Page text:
“There will be lots of demonstrations and workshops going on; it's one of the biggest in Europe, maybe 80,000-100,000 people come over the three days.
“There are 20 Irish potters going out. We were all selected by the Agrilla Italia committee to go out, so we're all very different ceramic artists and there are about four or five from the North.
“It will give me a good opportunity to see what Europe has to offer and hopefully I'll sell a good bit of my work there and not have to bring anything back with me.
“They're from all over Europe and all over the world, so it's a good opportunity to connect with other people and exchange experiences and techniques.”
Ruairí Mooney is one of a number of North Coast artists making their mark.
Fiona joins a burgeoning troupe of artistic talent across the North Coast, and she feels the post-pandemic landscape has allowed creativity to flourish.
“In the last few years, a lot more people have got the confidence to come out and develop as an artist. It's now more acceptable to do it as a full-time job,” she said.
“Even a few years ago, it wouldn't have been. People still do ask me if I do this full-time. Maybe Covid gave people a push to realise what they want to do full time.
“People are getting a sense of enjoyment from their work, instead of just getting up and trying to earn a living, that you're walking out at the end of the day with a sense of fulfilment.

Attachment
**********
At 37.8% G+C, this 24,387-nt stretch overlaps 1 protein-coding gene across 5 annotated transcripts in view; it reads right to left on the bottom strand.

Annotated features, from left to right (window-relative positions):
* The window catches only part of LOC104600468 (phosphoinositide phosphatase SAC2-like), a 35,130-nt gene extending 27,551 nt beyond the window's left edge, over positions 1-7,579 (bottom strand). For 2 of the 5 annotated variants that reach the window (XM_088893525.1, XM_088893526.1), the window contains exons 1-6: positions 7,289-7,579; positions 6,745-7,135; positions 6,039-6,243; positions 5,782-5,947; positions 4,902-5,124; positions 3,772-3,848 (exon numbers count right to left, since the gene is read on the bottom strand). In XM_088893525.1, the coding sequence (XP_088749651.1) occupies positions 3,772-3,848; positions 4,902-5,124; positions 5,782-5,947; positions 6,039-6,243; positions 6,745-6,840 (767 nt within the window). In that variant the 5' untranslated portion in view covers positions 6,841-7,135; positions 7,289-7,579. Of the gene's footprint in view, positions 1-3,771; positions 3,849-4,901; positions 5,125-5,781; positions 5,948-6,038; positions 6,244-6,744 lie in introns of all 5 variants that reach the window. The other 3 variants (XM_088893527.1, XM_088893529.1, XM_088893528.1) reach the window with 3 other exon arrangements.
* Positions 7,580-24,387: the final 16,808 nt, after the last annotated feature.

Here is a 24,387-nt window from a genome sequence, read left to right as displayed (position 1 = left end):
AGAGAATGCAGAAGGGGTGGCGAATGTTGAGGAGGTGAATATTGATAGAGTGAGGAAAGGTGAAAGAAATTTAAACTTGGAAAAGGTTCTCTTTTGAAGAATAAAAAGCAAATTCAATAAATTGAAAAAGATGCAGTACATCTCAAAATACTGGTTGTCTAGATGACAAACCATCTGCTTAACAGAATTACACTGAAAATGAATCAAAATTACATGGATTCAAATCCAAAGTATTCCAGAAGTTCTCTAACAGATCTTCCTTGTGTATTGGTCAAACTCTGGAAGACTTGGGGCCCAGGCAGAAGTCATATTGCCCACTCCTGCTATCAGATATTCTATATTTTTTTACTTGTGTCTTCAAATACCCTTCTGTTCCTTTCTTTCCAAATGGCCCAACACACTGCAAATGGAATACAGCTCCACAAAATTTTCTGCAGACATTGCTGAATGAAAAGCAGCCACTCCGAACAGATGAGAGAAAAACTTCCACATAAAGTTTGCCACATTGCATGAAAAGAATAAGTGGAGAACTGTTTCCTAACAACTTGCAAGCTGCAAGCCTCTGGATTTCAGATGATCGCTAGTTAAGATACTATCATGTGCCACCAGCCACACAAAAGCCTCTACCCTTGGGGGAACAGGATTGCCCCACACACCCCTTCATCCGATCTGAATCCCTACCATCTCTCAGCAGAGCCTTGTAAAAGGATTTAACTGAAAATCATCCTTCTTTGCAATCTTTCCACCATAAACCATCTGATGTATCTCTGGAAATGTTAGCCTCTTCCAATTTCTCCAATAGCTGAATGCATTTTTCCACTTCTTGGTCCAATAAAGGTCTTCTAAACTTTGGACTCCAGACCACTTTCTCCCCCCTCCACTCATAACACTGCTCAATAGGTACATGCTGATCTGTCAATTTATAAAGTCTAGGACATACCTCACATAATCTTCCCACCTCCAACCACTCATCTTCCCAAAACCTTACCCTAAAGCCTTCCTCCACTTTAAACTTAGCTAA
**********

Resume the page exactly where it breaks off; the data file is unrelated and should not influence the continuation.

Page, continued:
“You're excited to get back into work the next day because you've been inspired by something that you've seen or to get your hands back on a pot that you were working on yesterday.
“It's often whenever you're not in the studio that you come up with the solution to a problem, thinking about it when you're out walking even.
“That's why you have to give yourself the space and time and not put pressure on yourself every day, because it's only when you take the pressure off that the good work comes.
“Whenever you're just stressed the whole time – developing work to be sold – it can put a limit on your creativity and you just can't produce.”
More information on Fiona's work can be found on her Facebook page, with details of workshops on the Flowerfield Arts Centre Eventbrite page.
Subscribe or register today to discover more from DonegalLive.ie
Buy the e-paper of the Donegal Democrat, Donegal People's Press, Donegal Post and Inish Times here for instant access to Donegal's premier news titles.
Keep up with the latest news from Donegal with our daily newsletter featuring the most important stories of the day delivered to your inbox every evening at 5pm.